Why Trump's Muslim ban isn't like Jimmy Carter's actions on Iranians

A scene from the Iranian Revolution in Shahyad Square in Tehran. (Wikimedia commons)
A scene from the Iranian Revolution in Shahyad Square in Tehran. (Wikimedia commons)

Donald Trump’s call to bar Muslims at least temporarily from entering the United States sparked a backlash, including from fellow Republican presidential candidates who said it was unconstitutional and unwarranted.

But some who support Trump’s proposal have taken to social media to argue that his idea is pretty much the same thing that a recent Democratic president -- Jimmy Carter -- did while he was in office.

The argument surfaced initially at the conservative website FrontPage Mag in a post written by Daniel Greenfield before spreading widely. Greenfield’s post looks at some of the actions Carter took in the wake of the Iran hostage crisis, in which more than 60 American embassy personnel in Tehran were held captive by militants for 444 days between 1979 and 1981.

Greenfield begins his article sarcastically, writing, "Trump is a monster, a madman and a vile racist. He's just like Hitler. Or Jimmy Carter. During the Iranian hostage crisis, Carter issued a number of orders to put pressure on Iran. Among these, Iranians were banned from entering the United States unless they oppose the Shiite Islamist regime or had a medical emergency."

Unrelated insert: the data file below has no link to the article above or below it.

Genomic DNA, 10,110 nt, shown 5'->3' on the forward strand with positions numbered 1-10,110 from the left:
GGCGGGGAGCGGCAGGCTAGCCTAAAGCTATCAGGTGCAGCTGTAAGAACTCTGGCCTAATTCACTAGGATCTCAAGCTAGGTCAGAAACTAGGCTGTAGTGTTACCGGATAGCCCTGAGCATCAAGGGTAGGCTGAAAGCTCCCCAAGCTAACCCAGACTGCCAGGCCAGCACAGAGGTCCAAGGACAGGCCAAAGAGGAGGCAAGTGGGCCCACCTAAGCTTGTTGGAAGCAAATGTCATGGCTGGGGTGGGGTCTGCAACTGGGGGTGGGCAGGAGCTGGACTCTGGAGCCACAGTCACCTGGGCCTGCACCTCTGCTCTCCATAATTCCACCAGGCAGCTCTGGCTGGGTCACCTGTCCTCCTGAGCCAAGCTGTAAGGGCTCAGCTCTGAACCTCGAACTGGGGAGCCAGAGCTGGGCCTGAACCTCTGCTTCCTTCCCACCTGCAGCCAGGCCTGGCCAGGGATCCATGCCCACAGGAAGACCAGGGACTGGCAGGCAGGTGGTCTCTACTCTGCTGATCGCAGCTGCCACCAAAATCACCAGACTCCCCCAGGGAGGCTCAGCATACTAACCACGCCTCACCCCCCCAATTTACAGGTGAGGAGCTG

He cites two specific actions. One was an order for Iranian students to report to immigration offices in order to determine if they had violated the terms of their visa; if they had, they would be deported. The second was an order to end all future visas for Iranians and to stop issuing most new visas

Documentary evidence and interviews with experts say the events under Carter happened -- but how much support they provide for Trump’s proposal is a lot less certain.

Because it’s difficult to give a Truth-O-Meter rating to what amounts to an analogy, we aren’t putting this claim to the scale. But we thought it was a worth a thorough analysis, because experts told us the two cases aren’t equivalent.